And reviews really help authors. Not only do they provide encouragement for those days when the words just will not come, but they also nudge sales along and help authors to be able to keep writing the books that you love.

Where Review?

So, would you be prepared to review books you’ve enjoyed on Amazon and goodreads? (Or, if you read on an ePub reader, on Barnes & Noble’s Nook site, or Apple Books, or Kobo?) Or maybe even a few lines on one of the crime-reading groups on Facebook?

If you’re already a regular reviewer, you’ll know exactly what to do, but everyone has to start somewhere, right?

How do I Review?

The first piece of advice I’d offer is always to write your review elsewhere and then copy and paste it into the review box on the appropriate site mentioned below. I know with reviews, or comments on blogs or other online forms, that it’s Sod’s Law, the longer the piece you’ve just written, the greater the likelihood you’ll press the Post button and your hard work will be eaten by the cyber gods, never to be seen again!

So, how to review:

On Amazon, go to the page of the book you want to review, scroll down the page and, on the left-hand side, you’ll find the star symbols and the [Write a customer review] button.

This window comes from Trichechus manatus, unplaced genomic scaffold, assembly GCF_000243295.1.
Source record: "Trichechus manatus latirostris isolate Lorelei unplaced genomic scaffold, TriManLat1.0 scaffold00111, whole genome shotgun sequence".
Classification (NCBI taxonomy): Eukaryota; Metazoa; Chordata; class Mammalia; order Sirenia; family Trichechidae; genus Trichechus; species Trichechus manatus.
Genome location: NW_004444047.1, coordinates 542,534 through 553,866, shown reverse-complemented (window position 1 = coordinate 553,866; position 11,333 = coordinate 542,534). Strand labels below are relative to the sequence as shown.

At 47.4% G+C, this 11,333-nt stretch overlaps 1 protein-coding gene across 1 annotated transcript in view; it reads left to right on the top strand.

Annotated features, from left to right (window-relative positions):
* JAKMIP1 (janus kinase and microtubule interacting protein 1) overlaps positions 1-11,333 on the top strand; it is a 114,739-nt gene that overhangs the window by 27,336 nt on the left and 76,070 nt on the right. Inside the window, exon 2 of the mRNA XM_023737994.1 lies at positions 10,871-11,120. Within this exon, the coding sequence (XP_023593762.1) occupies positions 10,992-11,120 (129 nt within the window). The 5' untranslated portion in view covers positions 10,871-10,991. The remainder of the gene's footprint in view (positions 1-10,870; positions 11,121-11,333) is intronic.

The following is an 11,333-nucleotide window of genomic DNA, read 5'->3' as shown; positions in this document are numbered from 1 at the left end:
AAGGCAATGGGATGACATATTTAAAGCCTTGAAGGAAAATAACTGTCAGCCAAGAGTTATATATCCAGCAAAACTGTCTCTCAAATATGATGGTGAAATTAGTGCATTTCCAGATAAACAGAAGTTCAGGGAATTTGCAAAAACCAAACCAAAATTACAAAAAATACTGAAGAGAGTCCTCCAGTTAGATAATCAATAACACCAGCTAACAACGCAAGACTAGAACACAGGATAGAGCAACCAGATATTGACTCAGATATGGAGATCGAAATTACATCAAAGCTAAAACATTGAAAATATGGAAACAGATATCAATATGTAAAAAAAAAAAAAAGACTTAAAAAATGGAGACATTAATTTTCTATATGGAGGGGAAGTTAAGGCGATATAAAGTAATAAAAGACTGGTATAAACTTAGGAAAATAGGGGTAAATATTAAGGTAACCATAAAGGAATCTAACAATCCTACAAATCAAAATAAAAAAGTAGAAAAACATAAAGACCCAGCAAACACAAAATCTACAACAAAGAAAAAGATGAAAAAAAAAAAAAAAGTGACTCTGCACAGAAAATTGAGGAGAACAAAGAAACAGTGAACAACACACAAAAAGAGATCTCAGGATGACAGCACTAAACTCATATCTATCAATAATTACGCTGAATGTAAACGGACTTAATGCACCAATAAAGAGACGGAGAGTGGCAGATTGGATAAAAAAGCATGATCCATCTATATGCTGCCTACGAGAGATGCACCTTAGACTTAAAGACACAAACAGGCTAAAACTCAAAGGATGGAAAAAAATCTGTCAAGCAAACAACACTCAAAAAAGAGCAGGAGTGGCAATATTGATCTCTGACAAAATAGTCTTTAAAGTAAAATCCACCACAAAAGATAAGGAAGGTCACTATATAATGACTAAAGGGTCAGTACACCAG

Click or tap the button, which will prompt you to sign in to your Amazon account, if you haven’t already done so. You’ll then get this screen to complete and fill in as you wish.

Goodreads helpfully provide full instructions:

On the book page on Apple Books, alongside the [Details] button is one for [Ratings and Reviews], as shown here for the first of my Lakeland trilogy, DANCING ON THE GRAVE:

Choose the [Ratings and Reviews] option, which gets you to this screen, allowing you to give a star rating. You can just rate a book one to five stars (one being low and five being high) and not leave a review. But, if you do, you’ll be asked to sign in to your account before you can go any further.

Scrolling down the book page on Kobo you’ll get to this section which invites you to share your thoughts and [Write your review].

And Barnes & Noble’s Nook book pages have a very similar option to be found by scrolling down the page to the [Write a review] button.

What kind of things do I say?

If you’ve read lots of book reviews, then you already have a good idea of what’s required. And, if you haven’t, just treat it like writing to a friend to tell him or her about the book you’ve just finished and why you think they ought to read it, too.